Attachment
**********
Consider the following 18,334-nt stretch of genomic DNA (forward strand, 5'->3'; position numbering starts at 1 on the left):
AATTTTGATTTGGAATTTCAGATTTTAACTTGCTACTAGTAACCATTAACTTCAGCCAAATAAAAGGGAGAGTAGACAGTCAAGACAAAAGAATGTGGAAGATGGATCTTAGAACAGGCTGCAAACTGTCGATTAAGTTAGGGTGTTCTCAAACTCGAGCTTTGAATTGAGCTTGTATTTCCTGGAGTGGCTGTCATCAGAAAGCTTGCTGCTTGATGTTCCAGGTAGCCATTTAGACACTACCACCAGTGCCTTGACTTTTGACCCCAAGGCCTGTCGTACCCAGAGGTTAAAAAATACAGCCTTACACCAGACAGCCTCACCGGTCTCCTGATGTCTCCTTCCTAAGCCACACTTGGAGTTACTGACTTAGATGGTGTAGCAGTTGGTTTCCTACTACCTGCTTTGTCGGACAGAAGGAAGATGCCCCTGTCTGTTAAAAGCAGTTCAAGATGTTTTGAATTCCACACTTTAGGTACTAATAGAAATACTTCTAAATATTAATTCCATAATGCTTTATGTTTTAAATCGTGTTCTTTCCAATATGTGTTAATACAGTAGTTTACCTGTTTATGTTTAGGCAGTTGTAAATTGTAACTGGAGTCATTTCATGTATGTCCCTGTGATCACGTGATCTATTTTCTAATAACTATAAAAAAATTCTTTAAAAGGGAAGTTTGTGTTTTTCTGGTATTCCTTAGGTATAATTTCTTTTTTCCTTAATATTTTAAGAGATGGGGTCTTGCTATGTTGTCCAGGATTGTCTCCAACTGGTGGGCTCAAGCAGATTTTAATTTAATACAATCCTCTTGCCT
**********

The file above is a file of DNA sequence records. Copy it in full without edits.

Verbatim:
Consider the following 18,334-nt stretch of genomic DNA (forward strand, 5'->3'; position numbering starts at 1 on the left):
AATTTTGATTTGGAATTTCAGATTTTAACTTGCTACTAGTAACCATTAACTTCAGCCAAATAAAAGGGAGAGTAGACAGTCAAGACAAAAGAATGTGGAAGATGGATCTTAGAACAGGCTGCAAACTGTCGATTAAGTTAGGGTGTTCTCAAACTCGAGCTTTGAATTGAGCTTGTATTTCCTGGAGTGGCTGTCATCAGAAAGCTTGCTGCTTGATGTTCCAGGTAGCCATTTAGACACTACCACCAGTGCCTTGACTTTTGACCCCAAGGCCTGTCGTACCCAGAGGTTAAAAAATACAGCCTTACACCAGACAGCCTCACCGGTCTCCTGATGTCTCCTTCCTAAGCCACACTTGGAGTTACTGACTTAGATGGTGTAGCAGTTGGTTTCCTACTACCTGCTTTGTCGGACAGAAGGAAGATGCCCCTGTCTGTTAAAAGCAGTTCAAGATGTTTTGAATTCCACACTTTAGGTACTAATAGAAATACTTCTAAATATTAATTCCATAATGCTTTATGTTTTAAATCGTGTTCTTTCCAATATGTGTTAATACAGTAGTTTACCTGTTTATGTTTAGGCAGTTGTAAATTGTAACTGGAGTCATTTCATGTATGTCCCTGTGATCACGTGATCTATTTTCTAATAACTATAAAAAAATTCTTTAAAAGGGAAGTTTGTGTTTTTCTGGTATTCCTTAGGTATAATTTCTTTTTTCCTTAATATTTTAAGAGATGGGGTCTTGCTATGTTGTCCAGGATTGTCTCCAACTGGTGGGCTCAAGCAGATTTTAATTTAATACAATCCTCTTGCCT